Paula Rego Study for ‘Betrothal’ 1999

Artwork details

Artist
Paula Rego born 1935
Title
Study for ‘Betrothal’
Date 1999
Medium Ink, graphite and watercolour on paper
Dimensions Support: 295 x 380 mm
Collection
Tate
Acquisition Presented by the artist 2002
Reference
T07928
View this artwork by appointment, at Tate Britain's Prints and Drawings Rooms

Summary

This work is one of a series of preparatory drawings for Rego’s large scale pastel triptych The Betrothal: Lessons: The Shipwreck, after ‘Marriage a la Mode’ by Hogarth, 1999 (Tate T07919). Rego made the triptych for the exhibition Encounters: New Art from Old at the National Gallery, London in 2000. The exhibition curators invited contemporary artists to make new work in response to works in the National Gallery collection. Rego chose as her starting point the satirical narrative painting cycle Marriage A-la-Mode, c.1743 (National Gallery NG113-8) by William Hogarth (1697-1764). Hogarth’s series of six paintings, later reproduced as etchings, tell the story of an arranged marriage between the son of an impoverished aristocrat, the Earl of Squander, and the daughter of a social-climbing alderman. Paired off to satisfy the interests of their parents, the young couple is ill-matched from the start. Both lead dissolute, unhappy lives and die young: the syphilitic husband is murdered by his wife’s lover; she in turn poisons herself. Rego appropriated Hogarth’s subject, an arranged marriage, but transposed the setting to mid-twentieth-century Portugal.

This drawing is a study for The Betrothal, the left panel of the triptych which is based on the first painting in Hogarth’s series, The Marriage Settlement. Hogarth’s painting shows the fathers of the intended couple negotiating over the girl’s dowry. Study for ‘Betrothal’ replicates the composition of Hogarth’s original much more closely than Rego’s final painting. The ink and pencil sketch shows the two mothers brokering the future marriage of their children. Rego reverses not only the gender of the parents making the contract, but the financial situations of the families. In her story, the girl’s family is upper-middle class but has fallen on hard times. The boy’s nouveau riche mother is the former maid of the girl’s family (see Bradley, Paula Rego, p.102).

In the centre of the composition the two women face each other across a table. The girl’s mother, seated on the left, leans across the table while the boy’s mother reaches into the open handbag in her lap. The boy hugs his mother tightly from behind, climbing up on the back of her chair. Behind the women, a maid, a possible reference to the boy’s mother’s former position in the household, lowers a tea tray onto the table. She looks out a window into a garden where children are playing. On the far left of the picture the girl sits by herself, her back against a mirror. Her positioning is an echo of the young Viscount’s placement in Hogarth’s painting, but while Hogarth’s foppish young map admires his reflection, Rego’s little girl seems distracted by something beyond the edge of the picture. In the foreground, a man’s jacket and hat rest across a sofa or bed, alluding to the presence of a masculine figure in a room dominated by women. In the final composition for Betrothal, the mirror against which the girl reclines reflects her father. Rego has admitted that the father was a late addition. She has said, ‘Apart from the four central figures ... and the mirror, all the other elements, like the image of the man I suddenly saw reflected in the mirror, were added later’ (quoted in Judith Bumpus, ‘Paula Rego’, Encounters, p.268).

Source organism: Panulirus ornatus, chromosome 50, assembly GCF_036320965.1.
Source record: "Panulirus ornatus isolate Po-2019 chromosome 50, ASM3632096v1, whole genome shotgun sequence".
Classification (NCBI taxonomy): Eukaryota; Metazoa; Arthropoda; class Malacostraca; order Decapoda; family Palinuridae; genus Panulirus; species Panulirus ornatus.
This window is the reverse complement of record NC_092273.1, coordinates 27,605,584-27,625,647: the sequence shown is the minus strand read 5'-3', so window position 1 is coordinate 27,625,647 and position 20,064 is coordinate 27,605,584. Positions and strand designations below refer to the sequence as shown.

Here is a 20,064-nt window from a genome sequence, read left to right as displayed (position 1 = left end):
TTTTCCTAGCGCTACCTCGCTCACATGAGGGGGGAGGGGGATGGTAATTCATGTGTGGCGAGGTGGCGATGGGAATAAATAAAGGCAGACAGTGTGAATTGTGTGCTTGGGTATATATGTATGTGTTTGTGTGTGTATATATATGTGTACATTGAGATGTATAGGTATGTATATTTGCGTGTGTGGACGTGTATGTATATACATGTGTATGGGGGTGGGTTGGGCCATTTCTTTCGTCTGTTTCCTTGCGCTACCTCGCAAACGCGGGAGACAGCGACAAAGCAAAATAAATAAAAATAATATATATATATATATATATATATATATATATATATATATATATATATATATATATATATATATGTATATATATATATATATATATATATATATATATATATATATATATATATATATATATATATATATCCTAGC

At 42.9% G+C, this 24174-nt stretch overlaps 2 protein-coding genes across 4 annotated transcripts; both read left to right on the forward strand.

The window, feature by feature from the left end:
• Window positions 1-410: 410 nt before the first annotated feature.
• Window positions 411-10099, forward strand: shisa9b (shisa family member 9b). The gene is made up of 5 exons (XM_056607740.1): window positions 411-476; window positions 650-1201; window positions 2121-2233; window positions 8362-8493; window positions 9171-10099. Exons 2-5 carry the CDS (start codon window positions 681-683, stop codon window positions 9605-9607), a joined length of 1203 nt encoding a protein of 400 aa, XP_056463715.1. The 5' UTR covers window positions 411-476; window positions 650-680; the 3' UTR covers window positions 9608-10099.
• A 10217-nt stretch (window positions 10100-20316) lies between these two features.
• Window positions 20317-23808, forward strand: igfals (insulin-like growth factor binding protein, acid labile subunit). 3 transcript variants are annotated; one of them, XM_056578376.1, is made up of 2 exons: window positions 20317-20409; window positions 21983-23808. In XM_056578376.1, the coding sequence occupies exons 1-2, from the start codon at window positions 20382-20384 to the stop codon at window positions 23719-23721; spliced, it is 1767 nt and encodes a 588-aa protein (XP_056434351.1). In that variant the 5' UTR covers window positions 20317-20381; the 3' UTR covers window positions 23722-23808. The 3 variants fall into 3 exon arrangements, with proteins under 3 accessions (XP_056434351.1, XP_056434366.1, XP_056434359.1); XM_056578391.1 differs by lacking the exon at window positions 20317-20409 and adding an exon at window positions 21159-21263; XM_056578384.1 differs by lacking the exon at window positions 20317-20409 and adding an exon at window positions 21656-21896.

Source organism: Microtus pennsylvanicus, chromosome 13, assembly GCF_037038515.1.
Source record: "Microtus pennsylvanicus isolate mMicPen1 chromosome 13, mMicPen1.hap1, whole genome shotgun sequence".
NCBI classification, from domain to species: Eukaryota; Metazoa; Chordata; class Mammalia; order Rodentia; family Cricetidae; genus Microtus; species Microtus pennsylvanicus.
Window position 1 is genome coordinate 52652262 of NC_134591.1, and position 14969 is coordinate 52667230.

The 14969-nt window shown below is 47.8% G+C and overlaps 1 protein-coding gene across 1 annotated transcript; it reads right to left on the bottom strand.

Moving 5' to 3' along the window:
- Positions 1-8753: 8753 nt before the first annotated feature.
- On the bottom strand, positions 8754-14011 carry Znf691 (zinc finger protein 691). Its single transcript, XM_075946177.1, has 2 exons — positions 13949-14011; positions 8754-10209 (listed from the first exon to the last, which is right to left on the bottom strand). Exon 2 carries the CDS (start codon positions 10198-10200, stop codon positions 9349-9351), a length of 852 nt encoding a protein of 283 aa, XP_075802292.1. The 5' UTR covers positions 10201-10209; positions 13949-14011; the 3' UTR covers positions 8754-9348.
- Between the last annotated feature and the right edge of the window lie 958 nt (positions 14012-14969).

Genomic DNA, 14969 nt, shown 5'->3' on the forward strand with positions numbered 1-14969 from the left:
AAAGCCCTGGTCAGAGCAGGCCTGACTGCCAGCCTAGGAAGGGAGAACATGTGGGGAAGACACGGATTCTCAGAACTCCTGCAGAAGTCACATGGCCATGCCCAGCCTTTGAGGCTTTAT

Rego has commented on the change between this study and the final version of The Betrothal, saying, ‘The tone of the pen-and-wash study is quite different to the finished pastel. It’s much sweeter’ (quoted in Bumpus, p.268). The triptych panel has a sense of claustrophobic menace that is not present in this more naturalistic study. The drawing marks an interim stage in Rego’s reworking of Hogarth’s original. Rego has said, ‘The space between the first drawing and the final picture is where you find out what it is you’ve got to say ... You invent a picture as it goes along’ (quoted in Bumpus, p.268).

Further reading:
Fiona Bradley and Edward King, Paula Rego: Celestina’s House, exhibition catalogue, Abbot Hall Art Gallery, Kendal, 2001, reproduced no.21 in colour.
Fiona Bradley, Paula Rego, 2002.
Richard Morphet, Robert Rosenblum, Judith Bumpus, et al., Encounters: New Art from Old, exhibition catalogue, National Gallery, London, 2000, reproduced p.268 in colour.

Rachel Taylor
November 2003

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